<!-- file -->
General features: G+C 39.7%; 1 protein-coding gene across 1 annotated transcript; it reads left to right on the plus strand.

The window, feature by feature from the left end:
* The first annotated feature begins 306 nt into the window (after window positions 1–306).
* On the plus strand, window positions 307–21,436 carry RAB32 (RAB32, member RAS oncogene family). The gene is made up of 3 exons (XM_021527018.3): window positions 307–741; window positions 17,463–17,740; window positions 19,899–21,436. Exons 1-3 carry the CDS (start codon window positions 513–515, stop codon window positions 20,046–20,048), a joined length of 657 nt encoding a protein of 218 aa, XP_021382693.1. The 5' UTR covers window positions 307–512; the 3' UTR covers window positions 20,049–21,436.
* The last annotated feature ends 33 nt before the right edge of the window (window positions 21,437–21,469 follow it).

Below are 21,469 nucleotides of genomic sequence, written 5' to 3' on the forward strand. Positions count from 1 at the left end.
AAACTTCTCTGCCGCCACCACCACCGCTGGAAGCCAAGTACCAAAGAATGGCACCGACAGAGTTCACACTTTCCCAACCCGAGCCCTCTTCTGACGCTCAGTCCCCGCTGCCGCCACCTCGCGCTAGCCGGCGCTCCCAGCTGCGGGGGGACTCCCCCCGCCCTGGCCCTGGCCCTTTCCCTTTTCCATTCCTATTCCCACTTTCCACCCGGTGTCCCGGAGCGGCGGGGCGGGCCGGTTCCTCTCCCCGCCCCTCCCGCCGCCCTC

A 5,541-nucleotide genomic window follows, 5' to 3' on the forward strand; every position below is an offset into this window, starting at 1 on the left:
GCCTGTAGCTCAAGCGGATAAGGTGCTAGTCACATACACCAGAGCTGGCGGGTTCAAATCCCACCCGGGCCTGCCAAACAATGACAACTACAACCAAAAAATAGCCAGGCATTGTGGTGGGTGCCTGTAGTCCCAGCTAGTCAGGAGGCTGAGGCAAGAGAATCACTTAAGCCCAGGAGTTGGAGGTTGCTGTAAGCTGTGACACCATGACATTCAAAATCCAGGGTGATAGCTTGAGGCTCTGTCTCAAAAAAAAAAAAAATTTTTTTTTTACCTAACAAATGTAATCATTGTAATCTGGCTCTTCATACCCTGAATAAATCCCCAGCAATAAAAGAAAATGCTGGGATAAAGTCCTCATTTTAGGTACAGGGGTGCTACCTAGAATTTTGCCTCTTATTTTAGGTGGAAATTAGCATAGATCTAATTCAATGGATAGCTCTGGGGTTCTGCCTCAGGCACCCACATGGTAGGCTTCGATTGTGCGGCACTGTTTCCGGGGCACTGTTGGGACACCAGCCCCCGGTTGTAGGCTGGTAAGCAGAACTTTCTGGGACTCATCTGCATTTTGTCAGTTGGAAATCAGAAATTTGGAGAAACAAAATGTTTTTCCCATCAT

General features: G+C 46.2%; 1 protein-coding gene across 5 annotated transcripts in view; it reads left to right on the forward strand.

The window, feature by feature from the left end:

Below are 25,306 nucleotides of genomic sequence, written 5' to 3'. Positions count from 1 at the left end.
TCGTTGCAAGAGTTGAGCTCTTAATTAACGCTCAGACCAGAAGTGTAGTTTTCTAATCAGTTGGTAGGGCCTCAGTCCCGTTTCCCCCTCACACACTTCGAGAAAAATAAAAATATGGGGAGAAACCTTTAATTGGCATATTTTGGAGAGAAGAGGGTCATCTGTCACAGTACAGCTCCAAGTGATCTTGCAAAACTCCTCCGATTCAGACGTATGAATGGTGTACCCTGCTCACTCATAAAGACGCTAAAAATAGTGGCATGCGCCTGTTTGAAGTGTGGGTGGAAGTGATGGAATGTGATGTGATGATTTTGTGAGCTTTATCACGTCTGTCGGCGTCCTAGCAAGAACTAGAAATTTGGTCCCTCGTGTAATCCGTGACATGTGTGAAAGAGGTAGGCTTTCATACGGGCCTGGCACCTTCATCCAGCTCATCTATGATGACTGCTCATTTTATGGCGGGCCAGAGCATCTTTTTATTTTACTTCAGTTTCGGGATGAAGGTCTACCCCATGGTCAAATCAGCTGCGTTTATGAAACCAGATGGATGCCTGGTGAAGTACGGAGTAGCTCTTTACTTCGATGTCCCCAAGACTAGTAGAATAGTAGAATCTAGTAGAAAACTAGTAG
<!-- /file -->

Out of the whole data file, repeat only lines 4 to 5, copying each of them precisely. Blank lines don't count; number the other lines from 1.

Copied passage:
* On the plus strand, window positions 307–21,436 carry RAB32 (RAB32, member RAS oncogene family). The gene is made up of 3 exons (XM_021527018.3): window positions 307–741; window positions 17,463–17,740; window positions 19,899–21,436. Exons 1-3 carry the CDS (start codon window positions 513–515, stop codon window positions 20,046–20,048), a joined length of 657 nt encoding a protein of 218 aa, XP_021382693.1. The 5' UTR covers window positions 307–512; the 3' UTR covers window positions 20,049–21,436.
* The last annotated feature ends 33 nt before the right edge of the window (window positions 21,437–21,469 follow it).